Two judgments of the Supreme Court shed some light but also cast some shade on the legal limits of vicarious liability in employment and non-employment cases.
In Wm Morrison Supermarkets Plc v Various Claimants  UKSC 12, an employment case, the Supreme Court reviewed the scope of an employer’s vicarious liability for the acts and omissions of its employees. In a judgment which is a corrective to earlier decisions of the Appellate courts and which will be a source of significant relief to employers large and small, the Supreme Court emphasised that in every case the key question is whether
‘the wrongful conduct was so closely connected with acts the employee was authorised to do that, for the purposes of the liability of his employer to third parties it might fairly and properly be regarded as done by the employee whilst acting in the ordinary course of his employment.’
Approaching the consideration of Morrison’s potential liability for the actions of a rogue auditor afresh, the Supreme Court held that ‘the mere fact that [the auditor’s] employment gave him the opportunity to commit the wrongful act would not be sufficient to warrant the imposition of vicarious liability.’
It concluded that in the present case it is ‘abundantly clear’ that the auditor was not engaged in furthering his employer’s business when he was pursuing a personal vendetta. The ‘closeness of connection’ test was therefore not satisfied.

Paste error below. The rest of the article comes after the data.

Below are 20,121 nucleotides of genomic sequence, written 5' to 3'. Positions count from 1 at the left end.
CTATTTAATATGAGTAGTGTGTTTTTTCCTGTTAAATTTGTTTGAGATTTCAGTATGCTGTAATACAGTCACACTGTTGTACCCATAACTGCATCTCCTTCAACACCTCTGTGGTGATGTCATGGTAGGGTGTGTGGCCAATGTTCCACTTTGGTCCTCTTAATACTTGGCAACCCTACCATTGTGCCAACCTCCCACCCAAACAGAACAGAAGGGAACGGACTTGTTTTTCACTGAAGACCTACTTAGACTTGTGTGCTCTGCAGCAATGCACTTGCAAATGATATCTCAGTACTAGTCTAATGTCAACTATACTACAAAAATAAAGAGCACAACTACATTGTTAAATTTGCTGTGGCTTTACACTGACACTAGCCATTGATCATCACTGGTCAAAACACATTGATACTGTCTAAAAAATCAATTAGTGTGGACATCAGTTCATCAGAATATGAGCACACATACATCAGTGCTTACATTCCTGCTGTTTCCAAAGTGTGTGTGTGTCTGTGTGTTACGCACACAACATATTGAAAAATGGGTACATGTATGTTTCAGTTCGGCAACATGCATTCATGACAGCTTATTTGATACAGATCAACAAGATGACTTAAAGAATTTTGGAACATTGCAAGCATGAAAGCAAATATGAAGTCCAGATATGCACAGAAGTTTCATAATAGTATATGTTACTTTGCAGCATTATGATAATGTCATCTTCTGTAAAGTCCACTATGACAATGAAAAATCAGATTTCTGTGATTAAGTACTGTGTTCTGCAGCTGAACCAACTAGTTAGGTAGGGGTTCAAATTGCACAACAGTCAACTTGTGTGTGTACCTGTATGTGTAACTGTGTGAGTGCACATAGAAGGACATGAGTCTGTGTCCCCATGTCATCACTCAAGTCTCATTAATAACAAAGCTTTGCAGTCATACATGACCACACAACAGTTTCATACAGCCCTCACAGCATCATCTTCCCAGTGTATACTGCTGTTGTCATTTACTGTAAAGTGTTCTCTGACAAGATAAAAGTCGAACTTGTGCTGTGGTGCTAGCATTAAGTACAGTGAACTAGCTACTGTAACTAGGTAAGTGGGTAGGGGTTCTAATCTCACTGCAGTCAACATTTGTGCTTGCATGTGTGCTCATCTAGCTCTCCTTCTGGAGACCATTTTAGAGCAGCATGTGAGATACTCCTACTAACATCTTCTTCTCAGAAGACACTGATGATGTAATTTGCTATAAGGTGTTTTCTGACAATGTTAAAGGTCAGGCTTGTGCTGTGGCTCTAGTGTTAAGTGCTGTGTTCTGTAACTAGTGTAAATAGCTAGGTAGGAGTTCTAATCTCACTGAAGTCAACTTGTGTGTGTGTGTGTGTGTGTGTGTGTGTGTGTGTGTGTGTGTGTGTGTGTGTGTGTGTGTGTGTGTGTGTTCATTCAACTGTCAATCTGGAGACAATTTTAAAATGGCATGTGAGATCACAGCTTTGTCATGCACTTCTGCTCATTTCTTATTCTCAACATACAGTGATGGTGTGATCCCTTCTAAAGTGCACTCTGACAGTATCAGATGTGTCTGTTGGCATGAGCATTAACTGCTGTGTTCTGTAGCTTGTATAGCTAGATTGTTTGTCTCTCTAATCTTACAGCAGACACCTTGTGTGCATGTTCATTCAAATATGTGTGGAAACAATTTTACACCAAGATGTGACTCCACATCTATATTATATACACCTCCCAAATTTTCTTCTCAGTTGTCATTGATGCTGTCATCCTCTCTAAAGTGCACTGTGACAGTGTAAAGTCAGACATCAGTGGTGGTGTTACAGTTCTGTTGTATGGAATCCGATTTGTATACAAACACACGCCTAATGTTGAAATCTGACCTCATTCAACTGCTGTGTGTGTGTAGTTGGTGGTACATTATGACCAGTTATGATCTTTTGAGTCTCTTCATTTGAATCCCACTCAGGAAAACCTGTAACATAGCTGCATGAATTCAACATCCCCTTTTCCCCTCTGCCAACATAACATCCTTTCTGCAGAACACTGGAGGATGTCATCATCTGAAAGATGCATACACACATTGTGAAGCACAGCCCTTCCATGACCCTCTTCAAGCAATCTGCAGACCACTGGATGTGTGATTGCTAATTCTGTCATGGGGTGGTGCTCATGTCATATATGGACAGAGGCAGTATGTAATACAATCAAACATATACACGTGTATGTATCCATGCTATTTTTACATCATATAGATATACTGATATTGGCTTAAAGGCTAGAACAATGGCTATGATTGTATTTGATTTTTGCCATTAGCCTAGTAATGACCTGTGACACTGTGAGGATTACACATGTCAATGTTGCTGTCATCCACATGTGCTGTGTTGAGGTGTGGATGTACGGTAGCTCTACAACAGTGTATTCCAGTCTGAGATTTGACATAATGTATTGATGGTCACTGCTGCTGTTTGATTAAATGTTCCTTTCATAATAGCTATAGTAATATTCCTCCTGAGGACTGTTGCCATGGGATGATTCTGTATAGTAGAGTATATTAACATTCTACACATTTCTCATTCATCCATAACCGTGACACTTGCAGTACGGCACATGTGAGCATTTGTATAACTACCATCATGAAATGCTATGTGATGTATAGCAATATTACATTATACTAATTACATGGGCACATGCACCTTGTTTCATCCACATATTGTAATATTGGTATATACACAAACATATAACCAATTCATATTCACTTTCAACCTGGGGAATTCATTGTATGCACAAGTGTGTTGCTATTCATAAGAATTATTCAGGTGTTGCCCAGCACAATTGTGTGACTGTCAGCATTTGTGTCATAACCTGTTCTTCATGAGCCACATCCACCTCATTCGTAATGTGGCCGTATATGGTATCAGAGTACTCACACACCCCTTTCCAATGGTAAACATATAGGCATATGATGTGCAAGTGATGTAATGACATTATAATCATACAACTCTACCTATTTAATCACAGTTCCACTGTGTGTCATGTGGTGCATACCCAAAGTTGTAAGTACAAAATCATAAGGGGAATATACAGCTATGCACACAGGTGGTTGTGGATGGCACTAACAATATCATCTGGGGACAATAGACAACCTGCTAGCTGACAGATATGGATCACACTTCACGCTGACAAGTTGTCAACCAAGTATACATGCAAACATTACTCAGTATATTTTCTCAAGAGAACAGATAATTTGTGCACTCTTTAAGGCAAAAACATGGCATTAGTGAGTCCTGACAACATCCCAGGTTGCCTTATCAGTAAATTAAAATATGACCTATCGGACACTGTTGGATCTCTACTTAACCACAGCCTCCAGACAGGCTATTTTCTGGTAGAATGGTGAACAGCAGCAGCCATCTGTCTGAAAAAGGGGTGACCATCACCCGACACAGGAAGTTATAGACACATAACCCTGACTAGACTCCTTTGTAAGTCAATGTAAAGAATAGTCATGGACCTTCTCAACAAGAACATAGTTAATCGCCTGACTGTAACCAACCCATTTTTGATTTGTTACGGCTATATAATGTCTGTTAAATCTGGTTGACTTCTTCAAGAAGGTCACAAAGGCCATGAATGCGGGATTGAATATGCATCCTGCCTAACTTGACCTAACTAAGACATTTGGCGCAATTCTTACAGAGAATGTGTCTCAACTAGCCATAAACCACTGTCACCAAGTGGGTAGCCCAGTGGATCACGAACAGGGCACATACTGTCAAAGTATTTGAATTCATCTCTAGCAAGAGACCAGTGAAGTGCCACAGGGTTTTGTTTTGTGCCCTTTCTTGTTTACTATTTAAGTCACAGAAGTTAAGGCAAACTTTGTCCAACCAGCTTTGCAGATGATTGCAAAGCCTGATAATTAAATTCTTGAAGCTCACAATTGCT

In Barclays Bank Plc v Various Claimants  UKSC 13 the Supreme Court considered the correct approach to determining whether a relationship giving rise to vicarious liability exists between two persons who are not in an employment relationship.
The Barclays case concerned a doctor who ran a private practice and performed a range of work. Part of that work was to conduct pre-employment medical assessments for prospective employees of Barclays Bank. The doctor was alleged to have sexually assaulted some 126 Claimants employees during the course of examinations he conducted between 1968 and 1984.
The Supreme Court confirmed that the correct approach to deciding whether to impose vicarious liability continues to be to ask whether the tortfeasor was carrying on business on his/her own account or whether s/he was in a relationship akin to employment.
The scope of vicarious liability had been gradually expanded over time, both in terms of the analysis of the work relationships to which it applied, and the type of act or omission to which it applied. Perhaps the Morrisons and Barclays cases indicate that the trend of expansion of vicarious liability may have come to a halt.
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